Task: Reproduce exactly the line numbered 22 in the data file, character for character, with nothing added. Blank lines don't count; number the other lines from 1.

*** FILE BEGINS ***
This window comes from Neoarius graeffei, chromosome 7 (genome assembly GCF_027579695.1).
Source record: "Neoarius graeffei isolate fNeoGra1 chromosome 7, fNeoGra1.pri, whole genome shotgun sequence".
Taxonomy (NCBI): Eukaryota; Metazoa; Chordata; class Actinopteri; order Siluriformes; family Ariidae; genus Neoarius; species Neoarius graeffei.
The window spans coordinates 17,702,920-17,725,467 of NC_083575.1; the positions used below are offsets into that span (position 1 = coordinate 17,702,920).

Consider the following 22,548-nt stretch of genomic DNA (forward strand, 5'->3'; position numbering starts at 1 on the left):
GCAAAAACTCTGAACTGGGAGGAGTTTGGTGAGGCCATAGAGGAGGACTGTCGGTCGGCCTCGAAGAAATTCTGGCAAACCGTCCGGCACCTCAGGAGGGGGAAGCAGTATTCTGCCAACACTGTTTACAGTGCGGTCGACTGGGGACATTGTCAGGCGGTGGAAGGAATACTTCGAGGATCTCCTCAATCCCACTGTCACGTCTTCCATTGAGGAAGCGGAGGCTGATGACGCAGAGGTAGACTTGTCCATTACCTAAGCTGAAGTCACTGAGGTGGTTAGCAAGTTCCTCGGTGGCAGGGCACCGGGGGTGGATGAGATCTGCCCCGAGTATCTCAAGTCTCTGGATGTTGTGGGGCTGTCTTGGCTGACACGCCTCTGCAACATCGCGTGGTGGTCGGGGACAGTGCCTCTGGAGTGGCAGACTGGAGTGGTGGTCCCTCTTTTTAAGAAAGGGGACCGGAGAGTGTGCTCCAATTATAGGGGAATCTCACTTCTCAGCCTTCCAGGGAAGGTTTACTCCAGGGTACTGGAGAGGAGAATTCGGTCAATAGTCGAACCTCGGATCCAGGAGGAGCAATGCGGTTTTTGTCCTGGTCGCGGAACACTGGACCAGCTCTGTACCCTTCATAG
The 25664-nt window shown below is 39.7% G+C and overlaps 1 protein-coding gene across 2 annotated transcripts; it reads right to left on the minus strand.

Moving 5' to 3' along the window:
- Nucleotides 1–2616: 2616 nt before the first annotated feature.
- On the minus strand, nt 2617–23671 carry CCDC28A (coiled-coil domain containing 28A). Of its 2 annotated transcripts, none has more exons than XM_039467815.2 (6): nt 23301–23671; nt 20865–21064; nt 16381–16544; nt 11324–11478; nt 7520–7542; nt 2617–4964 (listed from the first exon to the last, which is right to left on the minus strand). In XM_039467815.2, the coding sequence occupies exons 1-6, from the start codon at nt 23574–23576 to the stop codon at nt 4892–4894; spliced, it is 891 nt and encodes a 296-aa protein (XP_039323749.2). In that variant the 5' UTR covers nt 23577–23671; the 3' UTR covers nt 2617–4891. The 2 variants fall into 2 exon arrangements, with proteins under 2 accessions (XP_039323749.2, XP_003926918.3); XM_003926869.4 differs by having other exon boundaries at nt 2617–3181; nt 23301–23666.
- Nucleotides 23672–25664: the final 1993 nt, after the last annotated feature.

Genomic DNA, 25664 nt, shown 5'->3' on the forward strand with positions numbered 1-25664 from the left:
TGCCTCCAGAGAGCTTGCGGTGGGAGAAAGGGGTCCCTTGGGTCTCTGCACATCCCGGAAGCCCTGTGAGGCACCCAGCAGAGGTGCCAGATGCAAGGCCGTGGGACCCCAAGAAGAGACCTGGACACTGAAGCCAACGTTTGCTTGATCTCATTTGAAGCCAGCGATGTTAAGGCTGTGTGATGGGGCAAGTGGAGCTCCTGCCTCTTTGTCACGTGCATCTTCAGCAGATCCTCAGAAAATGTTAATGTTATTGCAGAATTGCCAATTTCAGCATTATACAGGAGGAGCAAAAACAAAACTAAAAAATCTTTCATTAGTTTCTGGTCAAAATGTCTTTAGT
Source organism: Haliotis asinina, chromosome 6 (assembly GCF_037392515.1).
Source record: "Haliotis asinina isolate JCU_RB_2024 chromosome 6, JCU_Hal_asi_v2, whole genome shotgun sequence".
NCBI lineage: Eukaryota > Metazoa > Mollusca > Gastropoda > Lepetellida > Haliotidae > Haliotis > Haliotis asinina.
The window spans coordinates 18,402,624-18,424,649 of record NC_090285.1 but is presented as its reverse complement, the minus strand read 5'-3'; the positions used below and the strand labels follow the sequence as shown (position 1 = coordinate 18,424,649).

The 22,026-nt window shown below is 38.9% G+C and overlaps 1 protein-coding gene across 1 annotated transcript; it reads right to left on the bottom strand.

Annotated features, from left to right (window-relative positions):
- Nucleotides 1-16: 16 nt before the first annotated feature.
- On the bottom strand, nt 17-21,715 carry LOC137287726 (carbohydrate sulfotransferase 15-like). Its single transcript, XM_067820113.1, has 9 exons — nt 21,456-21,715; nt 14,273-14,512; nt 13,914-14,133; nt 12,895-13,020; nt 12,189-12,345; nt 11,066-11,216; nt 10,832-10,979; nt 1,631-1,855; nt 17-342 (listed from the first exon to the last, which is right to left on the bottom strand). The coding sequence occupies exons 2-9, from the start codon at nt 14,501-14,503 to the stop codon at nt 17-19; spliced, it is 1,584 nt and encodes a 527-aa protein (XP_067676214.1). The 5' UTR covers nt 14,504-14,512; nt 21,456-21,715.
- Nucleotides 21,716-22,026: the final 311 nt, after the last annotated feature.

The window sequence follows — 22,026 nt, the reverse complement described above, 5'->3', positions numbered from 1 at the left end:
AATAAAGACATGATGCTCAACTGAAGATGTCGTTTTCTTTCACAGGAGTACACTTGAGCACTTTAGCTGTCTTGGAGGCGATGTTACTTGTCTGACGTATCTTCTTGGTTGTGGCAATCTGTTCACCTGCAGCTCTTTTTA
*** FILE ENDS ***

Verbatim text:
- Nucleotides 21,716-22,026: the final 311 nt, after the last annotated feature.